The sixth annual FLASH SUITE Contest will be truly jaw-dropping.  We have works of resilience and survival; of murder and death; tricksters and witches; from hard-nosed realism to wonderous abstraction; and poetry does not fail.  And so much evil, so much delightful e-vile.

 

Go Straight to the Contest

 

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Last few days for submissions to 2019 FLASH SUITE Contest

Sunday, October 28th, 2018

 

Submission for our 2019 FLASH SUITE Contest

closes this Thursday.

 

We are, however, lenient as to time-zone differences,

so make it in by, oh, let’s say

7:49a.m. Eastern Standard Time on Friday the 2nd.

 

Get off your butts and submit, before I kick your butt and make you submit.

 

— eatstuf,

co-editor, moderator, Wild-Wild-West gunslinger,

defenestrationism.net

 

 

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Judges Confirmed for 2019 FLASH SUITE Contest

Sunday, June 10th, 2018

These are not the judges for the Summer !Short Story Contest!

view judges for 2018 !Short Story Contest!

 

We are honored to announce the Judges for the 2019 FLASH SUITE Contest,

only on defenestrationism.net

including new Judge, Cedar Danger Block.

 

 

Cedar Danger Block (they/them)

is currently a grad student of English literature, usually focusing on trans theory, comic book studies, and medieval lit. They love finding creative ways to mix the three topics and are more excited than they should be about going back to academia.

 

 

2013 !Short Story Contest! Winner,

Christian McKay Heidicker

Christian McKay Heidicker has two books you can check out. His first, CURE FOR THE COMMON UNIVERSE, is about a kid trying to escape video game rehab. His second, ATTACK OF THE 50 FOOT WALLFLOWER, is the story of a girl trapped in a 1950s monster movie marathon. It hits shelves September 11th, 2018 but is available for pre-order now.

He’s been dreaming of foxes lately.

Learn more here: http://www.cmheidicker.com/books/

 

 

Lady Moet Beast

the Beast From Southeast

What can’t be said about this interesting lady? Godmother of D.C. Rap, multi-genre lyricist, producer, poet, musician, writer, singer, actress, and the list goes on. Performing live since the age of 5, determined to be heard, adored and admired, Lady Moet Beast has performed all over the U.S. for the past 25 years. Not your average HipHop Femcee she has grown along with her husband obtaining her own band The Cruddy Crankerz, Beast & Monster Ink,  Drama City Records/Draztick Measurez., Cruddy Rite Publishing, Cruddy Rite Radio, Monster Graphix, and Lioness Filmz. Lady Moet Beast has set a lot of trends from green dreadlocks to hardcore femcees in Washington, D.C. and abroad.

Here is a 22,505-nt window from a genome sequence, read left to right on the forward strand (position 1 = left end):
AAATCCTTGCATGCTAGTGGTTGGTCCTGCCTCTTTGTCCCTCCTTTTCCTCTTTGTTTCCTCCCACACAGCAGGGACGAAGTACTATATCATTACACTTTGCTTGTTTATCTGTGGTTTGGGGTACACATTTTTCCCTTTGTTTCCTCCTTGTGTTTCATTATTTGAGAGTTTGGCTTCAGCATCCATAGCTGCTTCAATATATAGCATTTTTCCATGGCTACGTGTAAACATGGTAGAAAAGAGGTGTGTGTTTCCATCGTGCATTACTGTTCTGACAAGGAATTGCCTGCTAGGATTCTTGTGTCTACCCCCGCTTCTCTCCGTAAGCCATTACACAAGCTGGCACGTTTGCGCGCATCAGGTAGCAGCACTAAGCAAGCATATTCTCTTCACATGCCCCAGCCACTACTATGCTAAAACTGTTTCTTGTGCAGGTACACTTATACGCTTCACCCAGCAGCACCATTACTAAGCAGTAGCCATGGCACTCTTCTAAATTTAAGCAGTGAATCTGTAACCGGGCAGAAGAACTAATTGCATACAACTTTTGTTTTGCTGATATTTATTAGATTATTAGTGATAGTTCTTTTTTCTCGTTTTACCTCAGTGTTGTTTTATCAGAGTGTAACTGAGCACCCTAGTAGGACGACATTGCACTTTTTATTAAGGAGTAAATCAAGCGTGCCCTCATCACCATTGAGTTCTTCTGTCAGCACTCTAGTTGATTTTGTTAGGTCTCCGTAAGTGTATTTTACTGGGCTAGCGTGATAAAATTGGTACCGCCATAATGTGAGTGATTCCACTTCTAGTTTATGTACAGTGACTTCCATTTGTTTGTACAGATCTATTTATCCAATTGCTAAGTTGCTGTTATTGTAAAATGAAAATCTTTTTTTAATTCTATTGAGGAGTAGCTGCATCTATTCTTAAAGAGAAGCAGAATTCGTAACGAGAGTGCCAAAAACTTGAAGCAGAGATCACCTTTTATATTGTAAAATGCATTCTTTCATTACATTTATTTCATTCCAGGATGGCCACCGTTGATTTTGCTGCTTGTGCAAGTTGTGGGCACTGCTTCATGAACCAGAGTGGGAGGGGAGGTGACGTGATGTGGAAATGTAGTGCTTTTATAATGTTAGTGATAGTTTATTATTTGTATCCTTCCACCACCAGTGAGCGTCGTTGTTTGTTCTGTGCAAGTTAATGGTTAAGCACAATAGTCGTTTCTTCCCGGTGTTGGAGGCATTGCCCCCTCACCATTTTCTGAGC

Glenn A. Bruce, MFA, was associate fiction editor for The Lindenwood Review. He has published eight novels and two collections of short stories. He wrote Kickboxer, episodes of Walker: Texas Ranger and Baywatch— for an anecdote on pre-Pamala Baywatch, and what happens to homeless people on the show, click here—  and was a sketch-writer for Cinemax’sAssaulted Nuts. His stories, poems, and essays have been published internationally. He won About That’s “Down and Dirty” short story contest and is a two-time finalist in the defenstrationism.net annual short story contest. He has been a guest speaker and panel participant at many writing and film events over the years. He has judged shorts film contests, art shows, and was the final judge for Brilliant Flash Fiction’s 2015 annual short-fiction contest. Glenn has been teaching Screenwriting and Acting for the Camera at Appalachian State University for the past 11 years.

Website: www.glennabruce.com

Goodreads: https://www.goodreads.com/author/show/6445392.Glenn_A_Bruce

 

 

back to the FLASH SUITE Contest

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Contest Submission Now Open

Wednesday, April 4th, 2018

Greetings;

Welcome, or welcome back,

to defenestrationism.net

 

We are pleased to announce our

6th annual fiction contests

only on defenestrationism.net

 

Submission is now open for both our

!Short Story Contest!

and our

FLASH SUITE Contest

 

The !Short Story Contest! is not a subtle contest.

Submission is open until the end of June, 2018.

Finalists will post in August, and

winners announced Labor Day, which is September 3rd.

 

The FLASH SUITE Contest combines 3 or more flash works into a suite.

Submission is open until November 1st, 2018.

Finalists will post in late December, and

winners announced MLK day, which is January 21st.

 

Read our guidelines, !Submit Now!

and keep surfing through

defenestrationism.net

 

 

 

!What’s New!

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Winners of the 2018 FLASH SUITE Contest

Monday, January 15th, 2018

Drum roll, please…

 

and the Runner-Up for the 2018 FLASH SUITE Contest is

Bang Bang by Brook Reynolds

 

and the Grand Prize Winner for the 2018 FLASH SUITE Contest is

the Minotaur by Salvatore Difalco.

 

What a splendid contest.  Since we announced the finalists in November, we have received almost 1,500 hits from over 250 unique IP addresses.  The two weeks of fan voting alone garnered 452 visits.

Fan Voting was very close, with the Minotaur barely edging-out Bang Bang at the end.  Snow Globe Romance hung tough till the end, but, it was not meant to be.

Finalists’ bio and photo in favorite chair are now added to The Defenestrationists Are… page

 

 

 

view How the Judges Voted

Read the Suites

Up-Coming Contests on defenestrationism.net